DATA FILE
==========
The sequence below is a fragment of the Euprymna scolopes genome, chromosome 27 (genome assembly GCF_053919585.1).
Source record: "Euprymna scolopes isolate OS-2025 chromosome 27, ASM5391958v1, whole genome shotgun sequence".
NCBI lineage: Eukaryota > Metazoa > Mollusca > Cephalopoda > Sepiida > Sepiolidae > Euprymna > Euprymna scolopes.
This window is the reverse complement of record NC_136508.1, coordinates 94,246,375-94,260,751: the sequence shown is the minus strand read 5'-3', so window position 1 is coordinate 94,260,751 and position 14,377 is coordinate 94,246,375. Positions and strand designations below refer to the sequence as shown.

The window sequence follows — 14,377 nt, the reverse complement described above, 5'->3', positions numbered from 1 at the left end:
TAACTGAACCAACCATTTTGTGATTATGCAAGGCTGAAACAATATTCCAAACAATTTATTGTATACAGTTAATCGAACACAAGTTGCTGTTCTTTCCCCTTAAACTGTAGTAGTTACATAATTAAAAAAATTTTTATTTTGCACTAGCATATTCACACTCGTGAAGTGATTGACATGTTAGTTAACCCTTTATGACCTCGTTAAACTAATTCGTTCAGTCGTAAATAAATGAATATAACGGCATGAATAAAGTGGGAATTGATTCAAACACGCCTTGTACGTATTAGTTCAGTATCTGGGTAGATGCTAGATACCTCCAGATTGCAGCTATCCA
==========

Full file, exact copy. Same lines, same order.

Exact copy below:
The sequence below is a fragment of the Euprymna scolopes genome, chromosome 27 (genome assembly GCF_053919585.1).
Source record: "Euprymna scolopes isolate OS-2025 chromosome 27, ASM5391958v1, whole genome shotgun sequence".
NCBI lineage: Eukaryota > Metazoa > Mollusca > Cephalopoda > Sepiida > Sepiolidae > Euprymna > Euprymna scolopes.
This window is the reverse complement of record NC_136508.1, coordinates 94,246,375-94,260,751: the sequence shown is the minus strand read 5'-3', so window position 1 is coordinate 94,260,751 and position 14,377 is coordinate 94,246,375. Positions and strand designations below refer to the sequence as shown.

The window sequence follows — 14,377 nt, the reverse complement described above, 5'->3', positions numbered from 1 at the left end:
TAACTGAACCAACCATTTTGTGATTATGCAAGGCTGAAACAATATTCCAAACAATTTATTGTATACAGTTAATCGAACACAAGTTGCTGTTCTTTCCCCTTAAACTGTAGTAGTTACATAATTAAAAAAATTTTTATTTTGCACTAGCATATTCACACTCGTGAAGTGATTGACATGTTAGTTAACCCTTTATGACCTCGTTAAACTAATTCGTTCAGTCGTAAATAAATGAATATAACGGCATGAATAAAGTGGGAATTGATTCAAACACGCCTTGTACGTATTAGTTCAGTATCTGGGTAGATGCTAGATACCTCCAGATTGCAGCTATCCA